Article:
Single – 25% on income between $30,650 and $74,200
    Married – 25% on income between $61,300 and $123,700

    Effective Federal Tax Rates – Under Current Law, 2001 to 2014

    $44,473 – Median Household Income (Avg 2002-2004)

  25. Katiebug says

    Excuse me? Entitlement? Have you looked at the Federal Poverty Level? I was a single mother that worked her rear off from 9-5 and went to college from 5-10 picked her daughter up from a babysitter’s house and walked home, carrying her while she slept. I sacrificed time away from my precious baby to try to make a better life for us. I received absolutely no GRANTS of any kind even though I maintained a 3.8- 4.0 averages. I received no child support from my ex-husband and ended up with $30,000 in college tuition debt. When I graduated I went to the financial aid office and asked for help to consolidate my loans, in which case I was told, that wasn’t their job and they wouldn’t know how to start. When I finally got my loans consolidated, they lost my paperwork 4 times (even though I overnighted them once, and certified mailed them another time) putting them into default. Then to make matters worse, they left off one of the loans, even though I told them about it, it is now in default. I finally was making headway in payments and was getting out of the default that they put me in when all of a sudden US Dept of Ed tells me they’re raising my payments $400 per month or my loans will stay in default. Still a single mother raised a great kid, don’t drink, smoke or do any kind of recreational , just work hard. My student loans have almost made me have a nervous breakdown, are now $40,000 and I have absolutely no hope of ever being able to make the kind of money to pay them off. The area I live in is considered “economically depressed” and making $100,000 is off the scale, but moving elsewhere is not an option either. We don’t dine on filet mignon, prime rib or lobster. We don’t even go out to eat, because we can’t afford it. Taco Bell is an extravagance. And you accuse other people of acting entitled?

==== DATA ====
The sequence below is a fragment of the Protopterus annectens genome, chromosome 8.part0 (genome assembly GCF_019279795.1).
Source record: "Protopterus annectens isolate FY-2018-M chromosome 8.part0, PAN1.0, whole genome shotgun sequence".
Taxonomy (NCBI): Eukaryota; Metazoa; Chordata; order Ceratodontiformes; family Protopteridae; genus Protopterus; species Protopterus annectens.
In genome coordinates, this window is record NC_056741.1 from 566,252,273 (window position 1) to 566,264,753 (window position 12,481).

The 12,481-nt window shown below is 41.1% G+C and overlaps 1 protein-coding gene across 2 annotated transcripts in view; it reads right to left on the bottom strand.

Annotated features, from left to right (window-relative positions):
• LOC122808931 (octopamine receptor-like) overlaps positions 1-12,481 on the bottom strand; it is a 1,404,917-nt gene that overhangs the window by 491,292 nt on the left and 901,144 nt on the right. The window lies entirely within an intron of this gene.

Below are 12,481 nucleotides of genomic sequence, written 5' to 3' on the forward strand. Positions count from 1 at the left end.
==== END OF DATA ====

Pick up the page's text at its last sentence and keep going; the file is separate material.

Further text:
26. I’m applaud your efforts. I’m sure I’ve had my entitled moments, for sure I am no saint. I feel extremely lucky every day for being born in this country, and to parents who are able to support me both emotionally and financially. Life is no way fair.

    But your comments beg the question – do you think anyone who has more money than you is automatically ‘entitled’? I don’t necessarily think so. Because no matter how poor you are, there is someone poorer, and who can judge you in the same way.

  27. mysticaltyger says